By Jim Berry & Val Mayerik (Jim Berry)
Win’s Christmas Gift Recommendation: Even More Potent, Powerful, Unmissable… 10/10
Back in October I reviewed a beautiful book published by NBM: a passionate and compelling re-examination of one of the most infamous and iconic moments in American history. I thought it was superb and said so in pixel-print.
After the review posted we were contacted by the writer of the book who very graciously thanked us. He also said that the original crowdfunded Kickstarter edition was not only better but how the book should be seen. He even sent us a copy to prove it.
He was right.
Here’s a tweaked review. Go buy this one. Even if you already have the perfectly excellent oversized, portrait format hardback edition. Get this one too. You won’t regret it…
Thanks to the twin miracles of humanity’s love of stories and the power of commercial narrative there’s no logic to how or why some events pass into the forgotten corners of history whilst others become touchstones of common experience or even actual living myths.
In 1875 final – official – tally of casualties for The Battle at Little Big Horn listed 268 US dead and 55 severely wounded men… and an unknown or unspecified number of native casualties.
Eleven years earlier the Chivington (Sand Creek) Massacre recorded a wildly estimated 500-600 killed and mutilated Cheyenne and Arapaho (two thirds of whom were women and children). To be fair, the figures might have been as low as 60 or 70 heathen souls, but practically nobody white really cared…
My point is that the reason you’ve heard of one but not the other is the force of publicity…
After Custer’s debacle and the slaughter of the 7th Cavalry, the Anheuser-Busch brewery commissioned prints of a painting memorialising “Custer’s Last Fight” and had them framed and hung in bars and saloons across America, forever connecting their product in the minds of generations of drinkers with unvarnished white heroism…
With historical veracity at a supreme disadvantage, the ill-judged clash at Little Big Horn – alternatively described by the winning side (on that day, at least) as the Battle of the Greasy Grass – has become the stuff of imagination and extrapolation.
Atrocity aside, that’s not necessarily a bad thing as it’s led numerous thoughtful creative types to examine the event on their own terms and applying the perspective of history to the events and the shameful, bloody aftermath…
Two of the very best are comics veteran Val Mayerik and journalist-turned-author Jim Berry who have here shaped the conflict to their own deeply moving ends with this superb offering. Originally crowdfunded through Kickstarter contributions, this stunning landscape format (295 x 192 mm) full-colour hardback explores truth and myth whilst adding another powerful fictive component to the sprawling patchwork.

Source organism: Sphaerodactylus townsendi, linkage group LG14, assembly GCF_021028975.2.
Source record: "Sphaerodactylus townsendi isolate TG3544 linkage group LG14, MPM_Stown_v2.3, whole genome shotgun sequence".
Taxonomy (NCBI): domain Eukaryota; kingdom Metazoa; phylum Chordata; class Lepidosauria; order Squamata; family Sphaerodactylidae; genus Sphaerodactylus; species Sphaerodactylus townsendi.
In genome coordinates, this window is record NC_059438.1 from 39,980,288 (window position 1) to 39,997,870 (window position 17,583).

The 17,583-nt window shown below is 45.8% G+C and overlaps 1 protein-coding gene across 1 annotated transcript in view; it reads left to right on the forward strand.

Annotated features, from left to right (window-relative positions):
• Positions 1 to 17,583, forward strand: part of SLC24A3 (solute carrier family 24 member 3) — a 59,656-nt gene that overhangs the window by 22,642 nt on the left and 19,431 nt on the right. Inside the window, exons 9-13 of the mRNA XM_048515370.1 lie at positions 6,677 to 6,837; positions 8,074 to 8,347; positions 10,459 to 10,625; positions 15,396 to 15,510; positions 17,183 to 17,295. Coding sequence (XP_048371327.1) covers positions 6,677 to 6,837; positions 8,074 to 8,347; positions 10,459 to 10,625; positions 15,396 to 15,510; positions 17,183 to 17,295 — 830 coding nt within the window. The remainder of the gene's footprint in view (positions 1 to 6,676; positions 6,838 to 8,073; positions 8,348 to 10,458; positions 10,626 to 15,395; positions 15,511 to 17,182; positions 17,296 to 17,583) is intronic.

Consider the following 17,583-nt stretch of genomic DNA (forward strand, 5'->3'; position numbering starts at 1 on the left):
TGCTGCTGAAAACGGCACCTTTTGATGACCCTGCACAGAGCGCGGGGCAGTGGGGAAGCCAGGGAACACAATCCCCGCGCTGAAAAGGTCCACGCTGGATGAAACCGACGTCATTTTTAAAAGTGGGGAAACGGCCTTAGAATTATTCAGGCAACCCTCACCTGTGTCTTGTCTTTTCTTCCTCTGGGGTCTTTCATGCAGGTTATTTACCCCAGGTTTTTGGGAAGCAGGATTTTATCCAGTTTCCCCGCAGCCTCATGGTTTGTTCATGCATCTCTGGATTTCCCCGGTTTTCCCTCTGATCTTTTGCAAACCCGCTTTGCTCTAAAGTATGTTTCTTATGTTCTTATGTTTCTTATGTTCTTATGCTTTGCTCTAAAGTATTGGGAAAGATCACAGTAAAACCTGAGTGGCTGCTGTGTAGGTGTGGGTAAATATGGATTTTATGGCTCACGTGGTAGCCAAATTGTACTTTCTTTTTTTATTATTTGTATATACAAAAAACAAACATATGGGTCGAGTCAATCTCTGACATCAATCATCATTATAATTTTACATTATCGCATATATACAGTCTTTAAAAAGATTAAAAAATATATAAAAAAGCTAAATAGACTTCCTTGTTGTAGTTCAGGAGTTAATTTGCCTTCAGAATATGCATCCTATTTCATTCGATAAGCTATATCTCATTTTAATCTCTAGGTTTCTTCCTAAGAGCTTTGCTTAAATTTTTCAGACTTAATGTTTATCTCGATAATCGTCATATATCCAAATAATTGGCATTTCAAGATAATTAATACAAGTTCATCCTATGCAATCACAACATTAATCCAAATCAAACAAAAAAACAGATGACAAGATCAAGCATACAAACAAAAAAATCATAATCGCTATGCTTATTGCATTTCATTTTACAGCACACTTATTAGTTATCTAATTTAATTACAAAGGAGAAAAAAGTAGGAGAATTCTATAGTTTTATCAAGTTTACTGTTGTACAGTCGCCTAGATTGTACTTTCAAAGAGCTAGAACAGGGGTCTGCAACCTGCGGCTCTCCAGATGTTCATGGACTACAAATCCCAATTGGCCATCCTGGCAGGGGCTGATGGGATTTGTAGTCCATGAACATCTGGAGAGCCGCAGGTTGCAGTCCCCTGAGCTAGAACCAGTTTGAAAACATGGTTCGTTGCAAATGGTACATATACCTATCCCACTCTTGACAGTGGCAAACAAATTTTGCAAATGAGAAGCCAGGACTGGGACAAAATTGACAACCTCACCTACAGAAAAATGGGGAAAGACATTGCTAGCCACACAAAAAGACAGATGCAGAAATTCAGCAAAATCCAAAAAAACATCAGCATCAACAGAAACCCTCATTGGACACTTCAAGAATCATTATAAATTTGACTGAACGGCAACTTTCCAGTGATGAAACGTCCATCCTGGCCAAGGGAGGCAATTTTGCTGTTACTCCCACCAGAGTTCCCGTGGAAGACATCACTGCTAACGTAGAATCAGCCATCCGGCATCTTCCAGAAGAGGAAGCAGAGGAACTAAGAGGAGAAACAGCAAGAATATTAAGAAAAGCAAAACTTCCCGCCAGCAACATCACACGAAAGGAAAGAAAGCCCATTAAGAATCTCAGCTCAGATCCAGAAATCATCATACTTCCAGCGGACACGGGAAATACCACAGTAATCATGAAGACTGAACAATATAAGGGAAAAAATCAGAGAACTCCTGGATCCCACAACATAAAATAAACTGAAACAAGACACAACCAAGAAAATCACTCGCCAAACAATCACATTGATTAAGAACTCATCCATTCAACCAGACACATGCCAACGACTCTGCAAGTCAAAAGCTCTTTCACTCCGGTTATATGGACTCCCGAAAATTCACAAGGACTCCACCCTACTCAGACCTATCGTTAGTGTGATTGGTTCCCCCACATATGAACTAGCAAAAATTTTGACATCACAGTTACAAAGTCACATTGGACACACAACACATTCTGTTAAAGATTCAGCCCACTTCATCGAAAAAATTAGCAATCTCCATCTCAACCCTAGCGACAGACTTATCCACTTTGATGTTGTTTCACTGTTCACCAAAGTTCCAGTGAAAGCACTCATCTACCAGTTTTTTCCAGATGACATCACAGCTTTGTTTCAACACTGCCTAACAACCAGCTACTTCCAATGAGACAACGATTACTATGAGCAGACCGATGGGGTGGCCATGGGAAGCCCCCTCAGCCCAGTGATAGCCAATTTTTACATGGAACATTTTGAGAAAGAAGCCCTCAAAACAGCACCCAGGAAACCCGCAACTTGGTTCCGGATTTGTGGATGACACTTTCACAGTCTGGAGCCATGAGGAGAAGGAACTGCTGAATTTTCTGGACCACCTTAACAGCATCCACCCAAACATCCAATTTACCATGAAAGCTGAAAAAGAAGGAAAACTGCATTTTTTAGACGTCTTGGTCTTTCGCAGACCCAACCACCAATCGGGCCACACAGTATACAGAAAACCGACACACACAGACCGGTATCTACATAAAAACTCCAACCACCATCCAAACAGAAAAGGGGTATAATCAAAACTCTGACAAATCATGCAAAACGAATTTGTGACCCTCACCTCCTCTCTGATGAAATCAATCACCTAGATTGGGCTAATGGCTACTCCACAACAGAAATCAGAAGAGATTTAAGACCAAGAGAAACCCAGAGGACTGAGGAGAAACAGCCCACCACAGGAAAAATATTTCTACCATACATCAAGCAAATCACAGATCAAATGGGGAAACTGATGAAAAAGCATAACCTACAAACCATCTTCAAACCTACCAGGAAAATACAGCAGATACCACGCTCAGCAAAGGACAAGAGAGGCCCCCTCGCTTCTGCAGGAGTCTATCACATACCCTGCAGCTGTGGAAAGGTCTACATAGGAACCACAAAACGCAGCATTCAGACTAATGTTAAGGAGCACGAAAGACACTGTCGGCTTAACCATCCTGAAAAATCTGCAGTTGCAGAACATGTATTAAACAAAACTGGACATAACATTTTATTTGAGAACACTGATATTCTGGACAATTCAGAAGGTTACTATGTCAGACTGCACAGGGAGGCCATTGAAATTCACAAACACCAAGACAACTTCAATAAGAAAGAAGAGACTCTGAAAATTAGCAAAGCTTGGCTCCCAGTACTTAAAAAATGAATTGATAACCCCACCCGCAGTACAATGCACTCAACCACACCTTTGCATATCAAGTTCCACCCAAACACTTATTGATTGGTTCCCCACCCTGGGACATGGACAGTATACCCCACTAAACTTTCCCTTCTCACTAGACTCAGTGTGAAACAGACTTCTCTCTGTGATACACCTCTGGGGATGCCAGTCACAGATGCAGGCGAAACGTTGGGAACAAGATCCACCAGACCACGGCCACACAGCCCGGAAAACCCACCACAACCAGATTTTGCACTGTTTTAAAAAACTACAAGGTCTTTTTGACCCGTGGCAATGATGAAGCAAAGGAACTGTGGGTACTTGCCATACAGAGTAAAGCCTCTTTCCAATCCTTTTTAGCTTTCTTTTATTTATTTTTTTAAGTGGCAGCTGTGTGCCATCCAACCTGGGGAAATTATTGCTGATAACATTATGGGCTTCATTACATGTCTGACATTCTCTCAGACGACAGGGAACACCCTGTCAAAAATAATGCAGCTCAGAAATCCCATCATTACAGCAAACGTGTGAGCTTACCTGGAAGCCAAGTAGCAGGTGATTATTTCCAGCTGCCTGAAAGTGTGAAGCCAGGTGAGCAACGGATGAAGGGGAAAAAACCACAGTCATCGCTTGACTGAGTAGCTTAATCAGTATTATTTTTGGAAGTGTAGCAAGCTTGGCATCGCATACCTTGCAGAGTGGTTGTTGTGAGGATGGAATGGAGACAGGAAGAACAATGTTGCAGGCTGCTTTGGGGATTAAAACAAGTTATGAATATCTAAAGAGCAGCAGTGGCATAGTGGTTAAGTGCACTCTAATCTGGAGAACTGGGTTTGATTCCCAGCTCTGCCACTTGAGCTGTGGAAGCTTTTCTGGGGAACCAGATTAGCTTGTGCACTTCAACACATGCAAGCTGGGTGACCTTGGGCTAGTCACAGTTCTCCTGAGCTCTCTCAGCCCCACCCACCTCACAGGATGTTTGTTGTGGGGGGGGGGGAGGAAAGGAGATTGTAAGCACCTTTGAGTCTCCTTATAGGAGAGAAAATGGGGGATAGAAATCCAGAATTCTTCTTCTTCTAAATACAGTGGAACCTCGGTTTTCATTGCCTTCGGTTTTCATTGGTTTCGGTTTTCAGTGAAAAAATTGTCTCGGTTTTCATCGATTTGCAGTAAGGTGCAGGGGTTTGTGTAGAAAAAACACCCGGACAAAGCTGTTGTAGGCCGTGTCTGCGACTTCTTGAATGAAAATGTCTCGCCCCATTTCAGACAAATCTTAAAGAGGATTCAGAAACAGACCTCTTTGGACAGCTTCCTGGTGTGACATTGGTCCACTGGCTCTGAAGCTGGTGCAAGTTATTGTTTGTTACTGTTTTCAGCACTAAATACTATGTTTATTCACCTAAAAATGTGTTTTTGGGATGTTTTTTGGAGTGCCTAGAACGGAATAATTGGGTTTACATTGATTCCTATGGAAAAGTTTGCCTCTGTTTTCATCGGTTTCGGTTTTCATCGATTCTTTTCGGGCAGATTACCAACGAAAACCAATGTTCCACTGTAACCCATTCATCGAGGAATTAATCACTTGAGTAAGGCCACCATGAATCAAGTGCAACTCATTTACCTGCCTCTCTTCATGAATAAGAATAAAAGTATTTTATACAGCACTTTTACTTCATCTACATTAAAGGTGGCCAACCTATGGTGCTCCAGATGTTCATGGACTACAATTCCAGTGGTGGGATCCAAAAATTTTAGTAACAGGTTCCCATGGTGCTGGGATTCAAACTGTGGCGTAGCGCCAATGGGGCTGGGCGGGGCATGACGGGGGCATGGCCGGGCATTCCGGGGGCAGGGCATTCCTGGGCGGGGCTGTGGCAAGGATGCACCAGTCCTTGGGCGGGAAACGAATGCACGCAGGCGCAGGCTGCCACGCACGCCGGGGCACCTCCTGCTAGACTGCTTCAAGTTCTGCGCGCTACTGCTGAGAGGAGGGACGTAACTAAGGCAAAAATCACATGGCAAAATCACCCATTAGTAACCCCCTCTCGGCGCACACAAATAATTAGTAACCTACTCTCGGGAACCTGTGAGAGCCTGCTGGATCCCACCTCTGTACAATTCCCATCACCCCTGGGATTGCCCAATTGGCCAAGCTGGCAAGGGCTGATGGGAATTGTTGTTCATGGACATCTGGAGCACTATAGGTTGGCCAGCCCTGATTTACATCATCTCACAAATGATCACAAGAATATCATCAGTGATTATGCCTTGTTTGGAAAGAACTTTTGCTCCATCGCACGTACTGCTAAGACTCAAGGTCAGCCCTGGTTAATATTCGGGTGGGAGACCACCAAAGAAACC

Following Berry’s mood-setting and painfully timely Introduction – dramatically augmented by a linework Map of The Battle of the Greasy Grass/Little Big Horn by fellow graphic scholar and historian Rick Geary – the story (lettered by Simon Bowland) unfolds in rapid yet panoramic moments, and traces two ultimately converging paths.
On one side cavalry scout Greenhaw takes some time off to pen a letter to his beloved Rose, even as some distance away young Lakota warrior Slow Hawk performs the funeral rites for his brother. Now he is the last of his family…
Against the background of the tragically documented specifics of the inevitable, legendary greater clash, these two strangers are carried by events towards an inescapable and bloody confrontation…
Rendered with staggering virtuosity by Mayerik, the smaller moments and incidents contributing to the greater clash we all think we know are beguiling and breathtaking in their warmth and humanity, magnificently underscoring Berry’s incisive questioning of the point and merit of the battle.
Augmenting the visual narrative is a text essay describing what happened After the Battle and how commercial interests monetised and weaponised public sentiment against the Indians and led to America’s own final solution to the Indian Wars at Wounded Knee Creek in 1890.
Following on, Val Mayerik: The Process describes, with plenty of access to the artist’s sketchbook, how many of the most evocative images were created before this terrific tome concludes with a Bibliography (illustrated by Aaron McConnel of further reading for interested parties and a moving page of dedications dubbed ‘Philamayaa’… (it means “Thank You”)
This is a wondrous and sobering experience any comics fan or student of human nature must seek out share. And that’s best seen in the original edition.
© 2016 Jim Berry, all rights reserved. 1st Edition. All fictional characters are trademarks of Jim Berry and Val Mayerik.
Copies of the first edition Of Dust and Blood can be purchased on eBay.